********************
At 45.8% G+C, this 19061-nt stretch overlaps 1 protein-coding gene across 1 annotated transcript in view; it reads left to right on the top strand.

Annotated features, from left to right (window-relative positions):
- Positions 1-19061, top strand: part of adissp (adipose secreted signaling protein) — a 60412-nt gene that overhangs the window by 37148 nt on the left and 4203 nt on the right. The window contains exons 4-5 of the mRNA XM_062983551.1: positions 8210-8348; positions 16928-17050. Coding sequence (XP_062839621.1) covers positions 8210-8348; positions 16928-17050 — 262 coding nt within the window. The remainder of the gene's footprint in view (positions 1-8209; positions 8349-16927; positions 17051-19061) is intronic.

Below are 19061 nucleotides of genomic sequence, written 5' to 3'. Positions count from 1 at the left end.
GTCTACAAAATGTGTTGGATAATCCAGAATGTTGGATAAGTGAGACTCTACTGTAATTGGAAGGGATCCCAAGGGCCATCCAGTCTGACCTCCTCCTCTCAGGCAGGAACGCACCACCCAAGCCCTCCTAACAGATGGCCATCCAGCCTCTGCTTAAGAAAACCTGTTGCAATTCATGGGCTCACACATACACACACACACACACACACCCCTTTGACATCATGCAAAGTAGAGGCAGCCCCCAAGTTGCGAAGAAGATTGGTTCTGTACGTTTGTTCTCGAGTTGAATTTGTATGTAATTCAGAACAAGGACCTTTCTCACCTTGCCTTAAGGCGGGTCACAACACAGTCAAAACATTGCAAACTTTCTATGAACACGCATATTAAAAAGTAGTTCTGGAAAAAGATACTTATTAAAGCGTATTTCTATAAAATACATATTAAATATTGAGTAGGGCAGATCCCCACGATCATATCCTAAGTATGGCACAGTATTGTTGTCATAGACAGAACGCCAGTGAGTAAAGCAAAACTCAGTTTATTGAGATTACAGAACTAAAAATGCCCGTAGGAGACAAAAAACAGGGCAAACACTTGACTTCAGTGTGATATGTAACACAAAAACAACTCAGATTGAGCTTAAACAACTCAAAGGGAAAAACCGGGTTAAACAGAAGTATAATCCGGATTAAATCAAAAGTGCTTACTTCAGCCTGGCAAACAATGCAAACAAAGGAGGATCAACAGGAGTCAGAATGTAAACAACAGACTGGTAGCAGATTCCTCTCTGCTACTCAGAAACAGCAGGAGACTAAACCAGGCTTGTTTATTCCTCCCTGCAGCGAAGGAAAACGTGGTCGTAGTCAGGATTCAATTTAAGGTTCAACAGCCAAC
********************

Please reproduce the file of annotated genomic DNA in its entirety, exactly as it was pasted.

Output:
At 45.8% G+C, this 19061-nt stretch overlaps 1 protein-coding gene across 1 annotated transcript in view; it reads left to right on the top strand.

Annotated features, from left to right (window-relative positions):
- Positions 1-19061, top strand: part of adissp (adipose secreted signaling protein) — a 60412-nt gene that overhangs the window by 37148 nt on the left and 4203 nt on the right. The window contains exons 4-5 of the mRNA XM_062983551.1: positions 8210-8348; positions 16928-17050. Coding sequence (XP_062839621.1) covers positions 8210-8348; positions 16928-17050 — 262 coding nt within the window. The remainder of the gene's footprint in view (positions 1-8209; positions 8349-16927; positions 17051-19061) is intronic.

Below are 19061 nucleotides of genomic sequence, written 5' to 3'. Positions count from 1 at the left end.
GTCTACAAAATGTGTTGGATAATCCAGAATGTTGGATAAGTGAGACTCTACTGTAATTGGAAGGGATCCCAAGGGCCATCCAGTCTGACCTCCTCCTCTCAGGCAGGAACGCACCACCCAAGCCCTCCTAACAGATGGCCATCCAGCCTCTGCTTAAGAAAACCTGTTGCAATTCATGGGCTCACACATACACACACACACACACACACCCCTTTGACATCATGCAAAGTAGAGGCAGCCCCCAAGTTGCGAAGAAGATTGGTTCTGTACGTTTGTTCTCGAGTTGAATTTGTATGTAATTCAGAACAAGGACCTTTCTCACCTTGCCTTAAGGCGGGTCACAACACAGTCAAAACATTGCAAACTTTCTATGAACACGCATATTAAAAAGTAGTTCTGGAAAAAGATACTTATTAAAGCGTATTTCTATAAAATACATATTAAATATTGAGTAGGGCAGATCCCCACGATCATATCCTAAGTATGGCACAGTATTGTTGTCATAGACAGAACGCCAGTGAGTAAAGCAAAACTCAGTTTATTGAGATTACAGAACTAAAAATGCCCGTAGGAGACAAAAAACAGGGCAAACACTTGACTTCAGTGTGATATGTAACACAAAAACAACTCAGATTGAGCTTAAACAACTCAAAGGGAAAAACCGGGTTAAACAGAAGTATAATCCGGATTAAATCAAAAGTGCTTACTTCAGCCTGGCAAACAATGCAAACAAAGGAGGATCAACAGGAGTCAGAATGTAAACAACAGACTGGTAGCAGATTCCTCTCTGCTACTCAGAAACAGCAGGAGACTAAACCAGGCTTGTTTATTCCTCCCTGCAGCGAAGGAAAACGTGGTCGTAGTCAGGATTCAATTTAAGGTTCAACAGCCAAC